"hSetBuffering stdin NoBuffering" messes up terminal

Glynn Clements glynn.clements at virgin.net
Tue Oct 14 16:47:29 EDT 2003

Alastair Reid wrote:

> > On my terminal (aterm), calling
> >
> > hSetBuffering stdin NoBuffering
> >
> > within my program messes up the terminal settings somehow, [...]
> If I understand recent changes correctly, this is a deliberate decision.  The 
> idea is that if you wanted to write a program like 'stty' in Haskell, you'd 
> be very disappointed if the terminal settings got switched back the moment 
> your Haskell program terminated.

It's deliberate, but (AFAIK) not for those reasons. The idea is so
that "simple, stupid programs" do what the programmer expects (and
saving the list from lots of "my program doesn't get any input until
the user hits Return" questions).

If you were writing "stty" in Haskell, you would presumably use the
PosixTTY functions directly.

> Given this (reasonable) change, it might be worth providing an additional 
> function:
>   hWithBuffering :: Handle -> BufferMode -> IO a -> IO a
> which sets the buffering mode back when it finishes.

The main issue here is that this really needs to handle abnormal exits
(i.e. crashes). The user-space buffering (which is all that C's
setvbuf() etc affect) is, er, in user space, so it ceases to be an
issue as soon as the process terminates.

OTOH, the terminal settings are tied to the device, not to any
particular process.

There's also the issue that the settings should be restored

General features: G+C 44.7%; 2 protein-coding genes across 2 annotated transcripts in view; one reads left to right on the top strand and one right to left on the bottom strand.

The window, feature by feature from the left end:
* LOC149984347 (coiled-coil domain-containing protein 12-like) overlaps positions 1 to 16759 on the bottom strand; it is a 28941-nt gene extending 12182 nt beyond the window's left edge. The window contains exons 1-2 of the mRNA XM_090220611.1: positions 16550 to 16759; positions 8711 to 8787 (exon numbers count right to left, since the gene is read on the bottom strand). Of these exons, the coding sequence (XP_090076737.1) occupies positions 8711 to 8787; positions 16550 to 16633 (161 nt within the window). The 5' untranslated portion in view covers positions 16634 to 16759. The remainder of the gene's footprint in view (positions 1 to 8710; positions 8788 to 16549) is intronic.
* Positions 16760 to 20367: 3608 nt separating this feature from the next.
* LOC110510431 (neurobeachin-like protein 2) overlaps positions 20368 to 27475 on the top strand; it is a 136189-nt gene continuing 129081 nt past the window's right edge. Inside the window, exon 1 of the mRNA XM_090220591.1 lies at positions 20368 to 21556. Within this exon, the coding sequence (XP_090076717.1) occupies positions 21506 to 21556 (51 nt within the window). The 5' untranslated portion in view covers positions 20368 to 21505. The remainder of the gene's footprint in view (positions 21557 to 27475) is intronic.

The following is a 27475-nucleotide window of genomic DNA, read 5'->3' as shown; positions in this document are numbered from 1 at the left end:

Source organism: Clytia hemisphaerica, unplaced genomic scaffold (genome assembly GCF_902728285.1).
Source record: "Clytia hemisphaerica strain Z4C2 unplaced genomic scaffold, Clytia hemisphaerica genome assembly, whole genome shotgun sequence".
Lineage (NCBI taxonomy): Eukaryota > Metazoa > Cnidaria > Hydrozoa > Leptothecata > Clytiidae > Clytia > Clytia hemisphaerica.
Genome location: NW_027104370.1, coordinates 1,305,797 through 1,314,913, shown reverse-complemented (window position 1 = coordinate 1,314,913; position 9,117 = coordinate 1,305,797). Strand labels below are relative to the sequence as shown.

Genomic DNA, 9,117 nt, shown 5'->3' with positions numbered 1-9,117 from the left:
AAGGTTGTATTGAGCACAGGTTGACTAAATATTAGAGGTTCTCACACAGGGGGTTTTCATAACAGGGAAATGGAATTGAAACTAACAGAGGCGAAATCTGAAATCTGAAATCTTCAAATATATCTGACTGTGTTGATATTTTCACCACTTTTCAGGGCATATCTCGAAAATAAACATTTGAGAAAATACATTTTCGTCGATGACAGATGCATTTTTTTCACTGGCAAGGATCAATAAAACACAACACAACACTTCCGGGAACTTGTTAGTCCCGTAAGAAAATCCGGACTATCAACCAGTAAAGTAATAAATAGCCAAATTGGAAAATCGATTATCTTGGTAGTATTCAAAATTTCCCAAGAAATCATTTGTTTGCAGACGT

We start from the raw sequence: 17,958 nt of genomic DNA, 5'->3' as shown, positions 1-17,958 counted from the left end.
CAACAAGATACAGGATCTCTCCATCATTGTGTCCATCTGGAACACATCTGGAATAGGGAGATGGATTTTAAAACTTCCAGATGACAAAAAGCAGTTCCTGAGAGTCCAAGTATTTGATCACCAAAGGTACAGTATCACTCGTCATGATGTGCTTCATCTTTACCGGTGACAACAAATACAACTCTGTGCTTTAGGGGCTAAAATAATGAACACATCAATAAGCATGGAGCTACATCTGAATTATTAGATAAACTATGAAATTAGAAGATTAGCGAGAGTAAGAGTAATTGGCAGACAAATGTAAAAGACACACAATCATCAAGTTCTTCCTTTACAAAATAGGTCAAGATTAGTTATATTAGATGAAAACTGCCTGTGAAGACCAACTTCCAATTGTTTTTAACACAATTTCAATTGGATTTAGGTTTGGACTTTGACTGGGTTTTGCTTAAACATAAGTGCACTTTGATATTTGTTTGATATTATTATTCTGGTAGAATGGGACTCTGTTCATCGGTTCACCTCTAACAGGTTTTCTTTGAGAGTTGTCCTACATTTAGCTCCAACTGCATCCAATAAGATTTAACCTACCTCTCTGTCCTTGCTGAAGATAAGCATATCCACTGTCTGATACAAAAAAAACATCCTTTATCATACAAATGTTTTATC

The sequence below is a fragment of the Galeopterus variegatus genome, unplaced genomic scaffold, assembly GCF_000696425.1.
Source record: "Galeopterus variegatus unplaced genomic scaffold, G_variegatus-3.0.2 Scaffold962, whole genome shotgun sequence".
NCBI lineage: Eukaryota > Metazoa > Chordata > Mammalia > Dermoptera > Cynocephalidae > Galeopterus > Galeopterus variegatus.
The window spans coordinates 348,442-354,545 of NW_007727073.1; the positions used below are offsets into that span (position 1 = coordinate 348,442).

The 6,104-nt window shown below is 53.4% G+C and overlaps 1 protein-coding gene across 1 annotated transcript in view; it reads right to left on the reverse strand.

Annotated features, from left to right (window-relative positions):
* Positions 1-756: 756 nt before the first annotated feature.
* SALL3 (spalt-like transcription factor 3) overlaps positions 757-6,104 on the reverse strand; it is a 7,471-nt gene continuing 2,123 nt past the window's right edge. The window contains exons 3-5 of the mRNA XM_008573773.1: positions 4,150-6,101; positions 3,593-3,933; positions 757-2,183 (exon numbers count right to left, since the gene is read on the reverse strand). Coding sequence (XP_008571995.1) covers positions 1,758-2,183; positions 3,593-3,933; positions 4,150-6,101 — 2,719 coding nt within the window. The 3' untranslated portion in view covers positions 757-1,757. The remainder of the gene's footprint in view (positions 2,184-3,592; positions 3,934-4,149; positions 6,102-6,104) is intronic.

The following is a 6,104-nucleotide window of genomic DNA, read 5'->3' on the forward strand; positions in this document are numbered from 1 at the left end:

temporarily if the user suspends the program via SIGTSTP (i.e. 

When writing such programs in C, you have to control the tty buffering
yourself (via e.g. tcsetattr()), as well as disabling the user-space
buffering with e.g. setvbuf(). You would typically install signal
handlers to restore the settings upon abnormal exits (and atexit() for
normal exits), and also restore them on SIGTSTP and re-restore them on

Yes, it's awkward, and results in certain frequently-asked questions
from people who are use to using getch() etc from <conio.h> on DOS. 
But there are enough valid solutions that simply implementing one
particular solution "automagically" is going to bite people

> (There's a bunch of alternative designs possible here - this has the virtue of 
> being simple.)

Removing the TTY handling from hSetBuffering is even simpler. For
"simple, stupid programs", we could just provide e.g. hSetCooked, so
programs which want the current behaviour can use:

	hSetBuffering stdin NoBuffering
	hSetCooked stdin False

Programs which don't want this behaviour would just omit the
hSetCooked call, which is substantially easier than the current
situation (figure out if stdin is a tty, save the terminal settings,
disable buffering, restore the settings).

Glynn Clements <glynn.clements at virgin.net>

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